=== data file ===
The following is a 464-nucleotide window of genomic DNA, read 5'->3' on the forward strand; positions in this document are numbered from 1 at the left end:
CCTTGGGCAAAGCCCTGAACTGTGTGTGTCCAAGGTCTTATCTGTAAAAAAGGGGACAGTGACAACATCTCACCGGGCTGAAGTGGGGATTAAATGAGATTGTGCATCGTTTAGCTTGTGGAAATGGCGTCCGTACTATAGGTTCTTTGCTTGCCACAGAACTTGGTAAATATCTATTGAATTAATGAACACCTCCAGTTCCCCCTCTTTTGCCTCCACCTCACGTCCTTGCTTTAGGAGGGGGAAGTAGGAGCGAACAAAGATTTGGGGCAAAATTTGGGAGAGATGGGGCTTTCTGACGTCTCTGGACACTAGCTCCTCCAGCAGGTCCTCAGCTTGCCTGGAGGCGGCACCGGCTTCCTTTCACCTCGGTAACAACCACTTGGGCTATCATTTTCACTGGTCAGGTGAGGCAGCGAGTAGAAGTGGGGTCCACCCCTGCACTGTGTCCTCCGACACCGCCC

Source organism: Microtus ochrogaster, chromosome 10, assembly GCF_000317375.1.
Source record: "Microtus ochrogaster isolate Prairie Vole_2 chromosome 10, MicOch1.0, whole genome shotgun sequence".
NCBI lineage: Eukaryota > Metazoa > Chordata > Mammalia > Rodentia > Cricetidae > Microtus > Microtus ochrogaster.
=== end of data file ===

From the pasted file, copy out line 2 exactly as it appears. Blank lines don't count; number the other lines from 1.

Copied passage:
CCTTGGGCAAAGCCCTGAACTGTGTGTGTCCAAGGTCTTATCTGTAAAAAAGGGGACAGTGACAACATCTCACCGGGCTGAAGTGGGGATTAAATGAGATTGTGCATCGTTTAGCTTGTGGAAATGGCGTCCGTACTATAGGTTCTTTGCTTGCCACAGAACTTGGTAAATATCTATTGAATTAATGAACACCTCCAGTTCCCCCTCTTTTGCCTCCACCTCACGTCCTTGCTTTAGGAGGGGGAAGTAGGAGCGAACAAAGATTTGGGGCAAAATTTGGGAGAGATGGGGCTTTCTGACGTCTCTGGACACTAGCTCCTCCAGCAGGTCCTCAGCTTGCCTGGAGGCGGCACCGGCTTCCTTTCACCTCGGTAACAACCACTTGGGCTATCATTTTCACTGGTCAGGTGAGGCAGCGAGTAGAAGTGGGGTCCACCCCTGCACTGTGTCCTCCGACACCGCCC